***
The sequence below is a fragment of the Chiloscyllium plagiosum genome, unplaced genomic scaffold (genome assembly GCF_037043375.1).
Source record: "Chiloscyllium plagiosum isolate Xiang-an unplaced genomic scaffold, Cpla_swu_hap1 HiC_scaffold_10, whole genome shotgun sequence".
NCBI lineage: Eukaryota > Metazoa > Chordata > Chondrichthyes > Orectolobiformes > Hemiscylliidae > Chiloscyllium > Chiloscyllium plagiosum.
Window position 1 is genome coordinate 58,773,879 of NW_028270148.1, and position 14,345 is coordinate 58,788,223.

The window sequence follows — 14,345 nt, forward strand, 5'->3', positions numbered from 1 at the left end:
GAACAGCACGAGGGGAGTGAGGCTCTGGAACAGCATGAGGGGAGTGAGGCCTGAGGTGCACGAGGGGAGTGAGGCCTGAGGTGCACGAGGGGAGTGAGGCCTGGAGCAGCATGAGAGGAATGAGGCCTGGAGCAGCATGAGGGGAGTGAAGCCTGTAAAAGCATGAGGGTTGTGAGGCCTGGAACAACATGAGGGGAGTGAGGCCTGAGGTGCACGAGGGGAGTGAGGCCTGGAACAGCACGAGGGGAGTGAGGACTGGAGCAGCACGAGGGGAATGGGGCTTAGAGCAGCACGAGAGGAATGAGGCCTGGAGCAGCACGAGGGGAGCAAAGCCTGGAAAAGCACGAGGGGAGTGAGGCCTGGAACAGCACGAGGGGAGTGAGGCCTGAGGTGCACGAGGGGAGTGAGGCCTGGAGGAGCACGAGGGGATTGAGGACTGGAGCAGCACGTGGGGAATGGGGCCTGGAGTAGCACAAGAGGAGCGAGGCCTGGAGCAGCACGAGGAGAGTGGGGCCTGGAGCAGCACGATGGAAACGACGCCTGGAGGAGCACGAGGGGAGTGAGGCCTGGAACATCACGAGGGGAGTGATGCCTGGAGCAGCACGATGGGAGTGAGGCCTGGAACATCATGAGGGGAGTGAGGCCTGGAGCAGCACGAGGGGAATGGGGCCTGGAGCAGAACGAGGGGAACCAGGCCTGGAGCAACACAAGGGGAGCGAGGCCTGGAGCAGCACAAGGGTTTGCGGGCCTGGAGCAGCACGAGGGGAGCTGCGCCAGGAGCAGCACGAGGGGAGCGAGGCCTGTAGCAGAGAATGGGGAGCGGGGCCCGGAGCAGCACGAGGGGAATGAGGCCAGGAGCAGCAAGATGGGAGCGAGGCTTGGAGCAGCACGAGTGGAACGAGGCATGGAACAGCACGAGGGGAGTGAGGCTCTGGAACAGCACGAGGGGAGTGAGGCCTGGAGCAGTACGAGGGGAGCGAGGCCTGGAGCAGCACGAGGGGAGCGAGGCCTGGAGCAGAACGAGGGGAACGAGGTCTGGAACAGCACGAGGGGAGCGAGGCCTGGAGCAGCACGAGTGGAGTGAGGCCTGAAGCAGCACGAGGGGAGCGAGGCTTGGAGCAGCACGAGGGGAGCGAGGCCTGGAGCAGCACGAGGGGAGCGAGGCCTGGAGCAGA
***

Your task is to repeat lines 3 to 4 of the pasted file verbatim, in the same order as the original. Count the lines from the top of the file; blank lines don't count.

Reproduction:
NCBI lineage: Eukaryota > Metazoa > Chordata > Chondrichthyes > Orectolobiformes > Hemiscylliidae > Chiloscyllium > Chiloscyllium plagiosum.
Window position 1 is genome coordinate 58,773,879 of NW_028270148.1, and position 14,345 is coordinate 58,788,223.